New Delhi, India -- The problem before our - brave? foolish? foolhardy? - mediator is the impasse: one man's terrorist is another man's Prime Minister.
One elected leader is enraged because "terrorists" have kidnapped his soldier. The other elected leader is outraged because that soldier is the weapon of "state terrorism" that has inflicted death and devastation upon a militarily-weak but morally-strong people. The hostages, a soldier on one side, 60 MPs and a clutch of ministers on the other, are in fact only part of the problem. The Palestinians and Israelis have finally blocked themselves in parallel cul de sacs. They are raging against their own walls.
Task Number One: To open a side street that can connect the parallels.
Task Number Two: Find credible alter egos (for both sides) who can negotiate on behalf of the principals, with our foolhardly mediator turning into an honest facilitor.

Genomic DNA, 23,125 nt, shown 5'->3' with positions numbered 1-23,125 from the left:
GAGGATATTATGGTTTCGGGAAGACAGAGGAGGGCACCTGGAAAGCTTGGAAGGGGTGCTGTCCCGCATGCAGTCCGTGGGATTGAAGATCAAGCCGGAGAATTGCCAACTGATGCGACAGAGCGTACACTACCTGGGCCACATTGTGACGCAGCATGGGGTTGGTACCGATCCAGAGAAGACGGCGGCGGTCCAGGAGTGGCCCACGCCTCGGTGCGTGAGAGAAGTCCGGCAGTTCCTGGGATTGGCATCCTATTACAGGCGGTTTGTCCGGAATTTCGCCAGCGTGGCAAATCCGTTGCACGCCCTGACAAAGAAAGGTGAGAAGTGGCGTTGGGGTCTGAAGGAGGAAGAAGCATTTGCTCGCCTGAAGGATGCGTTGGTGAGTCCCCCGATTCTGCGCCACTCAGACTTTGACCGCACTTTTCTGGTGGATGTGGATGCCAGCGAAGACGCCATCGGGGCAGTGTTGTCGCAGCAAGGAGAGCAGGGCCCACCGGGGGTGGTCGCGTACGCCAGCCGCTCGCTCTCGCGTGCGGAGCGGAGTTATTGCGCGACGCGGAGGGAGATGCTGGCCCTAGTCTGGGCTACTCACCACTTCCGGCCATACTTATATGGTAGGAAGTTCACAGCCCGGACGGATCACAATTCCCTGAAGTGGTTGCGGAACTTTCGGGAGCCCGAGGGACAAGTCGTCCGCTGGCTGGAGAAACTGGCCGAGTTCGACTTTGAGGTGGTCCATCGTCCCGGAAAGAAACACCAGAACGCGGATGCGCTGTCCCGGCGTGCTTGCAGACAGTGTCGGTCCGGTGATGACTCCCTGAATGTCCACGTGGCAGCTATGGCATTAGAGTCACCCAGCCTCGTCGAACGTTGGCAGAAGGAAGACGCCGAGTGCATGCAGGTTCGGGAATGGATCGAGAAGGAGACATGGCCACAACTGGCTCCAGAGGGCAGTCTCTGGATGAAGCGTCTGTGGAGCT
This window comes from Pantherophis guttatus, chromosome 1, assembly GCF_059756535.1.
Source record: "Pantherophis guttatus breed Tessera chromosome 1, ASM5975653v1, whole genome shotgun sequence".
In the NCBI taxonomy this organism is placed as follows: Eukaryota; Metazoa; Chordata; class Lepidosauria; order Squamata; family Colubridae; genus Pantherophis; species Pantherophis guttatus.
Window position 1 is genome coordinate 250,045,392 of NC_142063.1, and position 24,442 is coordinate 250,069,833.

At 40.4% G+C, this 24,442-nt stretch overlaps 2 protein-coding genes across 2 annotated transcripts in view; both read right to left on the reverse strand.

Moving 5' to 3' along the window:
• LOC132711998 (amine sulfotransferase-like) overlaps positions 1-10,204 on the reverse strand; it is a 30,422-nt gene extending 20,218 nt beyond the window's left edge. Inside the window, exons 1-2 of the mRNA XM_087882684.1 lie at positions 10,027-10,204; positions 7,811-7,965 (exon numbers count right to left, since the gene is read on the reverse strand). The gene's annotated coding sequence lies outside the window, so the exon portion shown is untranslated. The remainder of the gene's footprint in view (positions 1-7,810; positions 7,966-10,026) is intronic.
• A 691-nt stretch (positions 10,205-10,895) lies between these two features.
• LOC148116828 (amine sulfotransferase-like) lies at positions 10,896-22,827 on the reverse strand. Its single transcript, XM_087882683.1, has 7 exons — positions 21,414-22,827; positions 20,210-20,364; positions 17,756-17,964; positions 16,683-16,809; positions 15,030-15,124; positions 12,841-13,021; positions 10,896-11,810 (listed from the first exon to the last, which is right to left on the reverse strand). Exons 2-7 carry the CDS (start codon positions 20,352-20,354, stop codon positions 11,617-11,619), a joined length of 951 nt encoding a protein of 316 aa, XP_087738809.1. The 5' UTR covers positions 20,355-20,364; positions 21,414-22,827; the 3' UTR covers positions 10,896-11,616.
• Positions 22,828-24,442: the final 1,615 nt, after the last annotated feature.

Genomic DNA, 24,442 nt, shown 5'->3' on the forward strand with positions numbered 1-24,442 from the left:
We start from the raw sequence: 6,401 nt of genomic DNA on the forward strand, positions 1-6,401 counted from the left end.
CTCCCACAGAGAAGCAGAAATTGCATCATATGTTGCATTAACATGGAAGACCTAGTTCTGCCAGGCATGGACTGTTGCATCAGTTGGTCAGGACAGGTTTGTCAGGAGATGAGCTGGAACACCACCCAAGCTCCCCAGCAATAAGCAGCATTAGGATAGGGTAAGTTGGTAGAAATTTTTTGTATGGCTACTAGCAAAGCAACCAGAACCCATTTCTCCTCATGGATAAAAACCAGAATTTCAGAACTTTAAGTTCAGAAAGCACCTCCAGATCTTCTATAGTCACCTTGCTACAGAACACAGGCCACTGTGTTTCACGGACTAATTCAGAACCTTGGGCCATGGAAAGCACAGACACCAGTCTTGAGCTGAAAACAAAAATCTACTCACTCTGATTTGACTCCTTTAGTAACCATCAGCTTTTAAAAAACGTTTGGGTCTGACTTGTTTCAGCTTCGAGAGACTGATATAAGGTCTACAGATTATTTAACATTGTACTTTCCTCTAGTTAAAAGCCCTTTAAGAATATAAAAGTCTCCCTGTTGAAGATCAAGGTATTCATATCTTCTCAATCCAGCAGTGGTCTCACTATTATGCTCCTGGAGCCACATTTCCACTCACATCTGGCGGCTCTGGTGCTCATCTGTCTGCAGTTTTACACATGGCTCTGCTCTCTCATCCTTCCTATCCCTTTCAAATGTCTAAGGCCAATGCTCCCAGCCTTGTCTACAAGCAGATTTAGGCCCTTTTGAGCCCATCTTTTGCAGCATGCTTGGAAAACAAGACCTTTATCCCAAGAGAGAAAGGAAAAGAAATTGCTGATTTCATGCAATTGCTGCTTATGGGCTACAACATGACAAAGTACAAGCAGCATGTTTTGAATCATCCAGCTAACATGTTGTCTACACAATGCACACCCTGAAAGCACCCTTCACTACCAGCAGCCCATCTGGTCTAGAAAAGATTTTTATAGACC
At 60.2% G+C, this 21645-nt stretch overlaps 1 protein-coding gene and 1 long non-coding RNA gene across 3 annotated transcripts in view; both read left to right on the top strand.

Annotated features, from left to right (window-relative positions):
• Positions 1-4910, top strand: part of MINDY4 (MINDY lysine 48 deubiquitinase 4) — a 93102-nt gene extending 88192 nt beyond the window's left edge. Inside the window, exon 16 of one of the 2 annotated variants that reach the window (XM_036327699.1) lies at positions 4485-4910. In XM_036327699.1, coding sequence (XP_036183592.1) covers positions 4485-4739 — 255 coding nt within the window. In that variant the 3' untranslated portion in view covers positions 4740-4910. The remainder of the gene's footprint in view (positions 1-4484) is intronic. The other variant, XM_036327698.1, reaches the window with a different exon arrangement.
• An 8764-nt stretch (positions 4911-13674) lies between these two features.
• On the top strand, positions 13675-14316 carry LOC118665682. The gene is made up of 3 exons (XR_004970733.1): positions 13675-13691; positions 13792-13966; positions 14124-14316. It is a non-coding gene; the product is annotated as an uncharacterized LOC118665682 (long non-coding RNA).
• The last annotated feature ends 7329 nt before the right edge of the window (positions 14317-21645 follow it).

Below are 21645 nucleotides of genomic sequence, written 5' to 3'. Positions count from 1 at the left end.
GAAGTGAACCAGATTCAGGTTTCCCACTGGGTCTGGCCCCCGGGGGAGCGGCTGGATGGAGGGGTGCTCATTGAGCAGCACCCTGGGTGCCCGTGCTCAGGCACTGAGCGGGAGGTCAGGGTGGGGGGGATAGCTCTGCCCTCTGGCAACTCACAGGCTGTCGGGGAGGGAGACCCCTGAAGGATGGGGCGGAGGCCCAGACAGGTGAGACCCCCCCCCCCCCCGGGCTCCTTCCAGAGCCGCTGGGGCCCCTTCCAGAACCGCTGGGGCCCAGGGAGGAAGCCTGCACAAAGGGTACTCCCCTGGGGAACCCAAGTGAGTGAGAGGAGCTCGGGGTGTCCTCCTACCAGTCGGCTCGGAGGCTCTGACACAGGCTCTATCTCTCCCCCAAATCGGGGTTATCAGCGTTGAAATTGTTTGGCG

Task Number Three: To patch an initial deniable deal, which can be rejected by the principals.
Task Number Four: To effect compromises on both sides, so that both can claim victory: this is now a battle of face, rather than people or territory.
Task Number Five: To ensure that a tactical exchange of prisoners is the beginning of a strategic 5-way conversation between Palestinians, Israelis, their surrogates and the mediator (who should, by now, have evolved from foolhardy to hardy: if he has travelled in the other direction, stop the game and return to first base of snakes-and-ladders).
Task Number Six: The most difficult part - ensure that this engagement becomes an institutionalised means of communication. It is the side street that is missing.
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